The US Senate panel approves NATO expansion
Senate Foreign Affairs Committee unanimously supports Finland’s and Sweden’s applications to join the military alliance
The panel adopted the resolution on Thursday without a single objection, indicating bipartisan support for the move in Washington, and urges other NATO members to follow suit and show similar agreement as they welcome Stockholm and Helsinki into the US-led military bloc.
“A powerful alliance with roots in shared values, Sweden and Finland would only strengthen NATO and revive the backbone of our international security architecture in the face of Putin’s aggression.” committee chairman Senator Bob Menendez (DN.J.) said after vote. He added it with this “Bipartisan vote of confidence, we signal that we are ready to take the necessary steps to facilitate their accession.”
“I have long said that Sweden’s and Finland’s strong political and military traditions make them a perfect fit for the alliance. I hope the Senate will follow the committee’s lead and move quickly to adopt this resolution.” added Senator Jim Risch (R-Idaho), the committee’s ranked member.
The bids from the two Nordic countries enjoy the full support of President Joe Biden’s administration and are expected to easily exceed the required minimum of two thirds for full Senate approval. For his part, Biden called on the Senate to ratify the measure “as quickly as possible.”
However, consensus is needed from all NATO states to add a new member to the alliance, and the two new hopefuls are facing a decline from a major member, Turkey. After repeatedly blasting Finland and Sweden as “guest houses for terrorist organizations”, Ankara should have presented them with a list of ten requirements that they must meet to secure its blessing.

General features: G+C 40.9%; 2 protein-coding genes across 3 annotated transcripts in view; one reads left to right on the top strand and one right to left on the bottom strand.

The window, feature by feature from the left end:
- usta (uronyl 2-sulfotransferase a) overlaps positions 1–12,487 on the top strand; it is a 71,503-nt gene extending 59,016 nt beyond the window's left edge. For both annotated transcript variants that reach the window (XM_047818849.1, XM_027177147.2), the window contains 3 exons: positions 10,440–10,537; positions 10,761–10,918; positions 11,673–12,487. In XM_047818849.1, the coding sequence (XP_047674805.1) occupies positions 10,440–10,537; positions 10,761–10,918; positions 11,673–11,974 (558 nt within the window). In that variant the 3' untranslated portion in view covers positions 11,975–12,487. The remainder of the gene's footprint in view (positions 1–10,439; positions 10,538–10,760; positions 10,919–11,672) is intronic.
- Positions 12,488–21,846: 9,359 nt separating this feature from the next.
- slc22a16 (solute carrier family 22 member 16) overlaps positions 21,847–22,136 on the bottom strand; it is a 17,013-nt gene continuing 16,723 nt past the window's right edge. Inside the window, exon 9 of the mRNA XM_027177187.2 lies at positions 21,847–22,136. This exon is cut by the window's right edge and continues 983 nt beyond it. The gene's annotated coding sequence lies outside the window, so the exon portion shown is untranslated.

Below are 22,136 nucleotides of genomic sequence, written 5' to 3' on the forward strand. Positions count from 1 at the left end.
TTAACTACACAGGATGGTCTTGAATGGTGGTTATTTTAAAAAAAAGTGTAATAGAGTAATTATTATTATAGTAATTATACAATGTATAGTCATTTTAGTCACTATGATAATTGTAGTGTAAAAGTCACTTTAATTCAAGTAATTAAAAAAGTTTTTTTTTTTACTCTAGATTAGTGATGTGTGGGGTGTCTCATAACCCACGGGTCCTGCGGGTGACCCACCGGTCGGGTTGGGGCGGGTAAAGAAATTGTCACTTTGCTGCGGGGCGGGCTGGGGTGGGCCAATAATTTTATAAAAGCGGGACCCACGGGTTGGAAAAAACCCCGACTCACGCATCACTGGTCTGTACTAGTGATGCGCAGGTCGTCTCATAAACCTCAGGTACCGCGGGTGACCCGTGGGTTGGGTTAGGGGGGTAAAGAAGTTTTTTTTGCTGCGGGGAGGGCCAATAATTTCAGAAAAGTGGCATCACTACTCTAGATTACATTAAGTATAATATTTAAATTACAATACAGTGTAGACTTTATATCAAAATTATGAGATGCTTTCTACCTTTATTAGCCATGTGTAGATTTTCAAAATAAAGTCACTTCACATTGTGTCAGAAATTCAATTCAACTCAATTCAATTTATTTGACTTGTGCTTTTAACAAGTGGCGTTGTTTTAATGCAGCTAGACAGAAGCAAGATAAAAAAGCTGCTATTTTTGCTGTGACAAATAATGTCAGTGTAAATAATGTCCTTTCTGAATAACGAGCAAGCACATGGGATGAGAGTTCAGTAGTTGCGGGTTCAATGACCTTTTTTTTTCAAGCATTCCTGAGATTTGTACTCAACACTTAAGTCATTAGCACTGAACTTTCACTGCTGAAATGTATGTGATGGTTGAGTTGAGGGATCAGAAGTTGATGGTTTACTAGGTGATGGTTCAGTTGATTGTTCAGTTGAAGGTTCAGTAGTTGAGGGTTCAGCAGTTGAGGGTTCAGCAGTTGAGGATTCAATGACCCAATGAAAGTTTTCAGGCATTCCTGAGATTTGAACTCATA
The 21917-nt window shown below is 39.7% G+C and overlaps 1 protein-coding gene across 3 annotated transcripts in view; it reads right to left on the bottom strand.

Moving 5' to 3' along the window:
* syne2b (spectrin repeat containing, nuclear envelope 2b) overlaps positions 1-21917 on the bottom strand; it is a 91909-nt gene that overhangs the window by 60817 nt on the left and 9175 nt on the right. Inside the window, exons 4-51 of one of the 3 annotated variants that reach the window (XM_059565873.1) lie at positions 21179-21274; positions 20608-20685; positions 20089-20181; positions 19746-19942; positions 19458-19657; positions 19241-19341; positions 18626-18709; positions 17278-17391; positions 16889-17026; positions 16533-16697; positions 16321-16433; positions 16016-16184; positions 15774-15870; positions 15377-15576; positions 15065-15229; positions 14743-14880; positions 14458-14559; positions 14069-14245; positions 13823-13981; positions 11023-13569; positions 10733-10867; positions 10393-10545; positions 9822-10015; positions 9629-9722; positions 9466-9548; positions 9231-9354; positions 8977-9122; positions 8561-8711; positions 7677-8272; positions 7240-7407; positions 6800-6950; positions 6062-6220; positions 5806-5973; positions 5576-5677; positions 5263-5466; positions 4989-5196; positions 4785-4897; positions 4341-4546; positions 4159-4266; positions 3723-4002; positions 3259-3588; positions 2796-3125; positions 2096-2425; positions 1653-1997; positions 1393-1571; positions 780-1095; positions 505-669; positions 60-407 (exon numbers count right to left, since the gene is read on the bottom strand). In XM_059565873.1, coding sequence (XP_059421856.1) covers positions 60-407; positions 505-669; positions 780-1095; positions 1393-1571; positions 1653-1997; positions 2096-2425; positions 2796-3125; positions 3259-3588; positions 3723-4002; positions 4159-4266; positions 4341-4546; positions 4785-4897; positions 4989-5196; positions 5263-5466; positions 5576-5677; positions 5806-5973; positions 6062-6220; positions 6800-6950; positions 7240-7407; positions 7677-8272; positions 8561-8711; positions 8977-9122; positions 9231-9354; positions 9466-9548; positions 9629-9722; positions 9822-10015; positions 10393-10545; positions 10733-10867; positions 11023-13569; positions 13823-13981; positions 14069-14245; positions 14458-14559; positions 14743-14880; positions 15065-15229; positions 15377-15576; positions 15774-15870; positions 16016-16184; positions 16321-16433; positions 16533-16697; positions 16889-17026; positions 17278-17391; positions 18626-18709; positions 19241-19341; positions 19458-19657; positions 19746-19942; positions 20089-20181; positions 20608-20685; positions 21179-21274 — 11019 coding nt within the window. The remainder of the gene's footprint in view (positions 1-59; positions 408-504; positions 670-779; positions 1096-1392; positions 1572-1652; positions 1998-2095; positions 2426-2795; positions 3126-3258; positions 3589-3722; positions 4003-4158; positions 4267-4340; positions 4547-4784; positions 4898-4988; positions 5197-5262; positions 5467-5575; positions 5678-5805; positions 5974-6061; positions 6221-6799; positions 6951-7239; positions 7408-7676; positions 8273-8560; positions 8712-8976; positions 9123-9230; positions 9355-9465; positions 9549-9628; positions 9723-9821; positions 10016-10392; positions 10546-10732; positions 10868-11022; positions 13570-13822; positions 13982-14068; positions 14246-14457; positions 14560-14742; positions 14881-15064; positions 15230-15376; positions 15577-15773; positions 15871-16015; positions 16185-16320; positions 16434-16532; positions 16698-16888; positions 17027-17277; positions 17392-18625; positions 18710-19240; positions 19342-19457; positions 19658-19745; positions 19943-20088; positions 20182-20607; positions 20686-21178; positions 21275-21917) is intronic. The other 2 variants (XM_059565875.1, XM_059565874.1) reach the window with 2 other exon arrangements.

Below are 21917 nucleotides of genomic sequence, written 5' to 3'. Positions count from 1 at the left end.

Long-standing neutral countries, Finland and Sweden, have fought to join NATO in the midst of the ongoing conflict between Russia and Ukraine. Russia attacked its neighbor at the end of February, following Ukraine’s failure to implement the terms of the Minsk agreements, which were first signed in 2014, and Moscow’s final recognition of the Donbass republics of Donetsk and Lugansk. The German- and French-mediated protocols were designed to give the breakaway regions special status within the Ukrainian state. The Kremlin has since demanded that Ukraine officially declare itself a neutral country that will never join NATO.
Regarding Sweden’s and Finland’s entry into the alliance, Moscow called move a “serious mistake with long lasting consequences.” Still the Kremlin views the two countries’ NATO aspirations are less worrying than Ukraine’s, where potential territorial disputes “would have posed enormous risks to the entire continent.”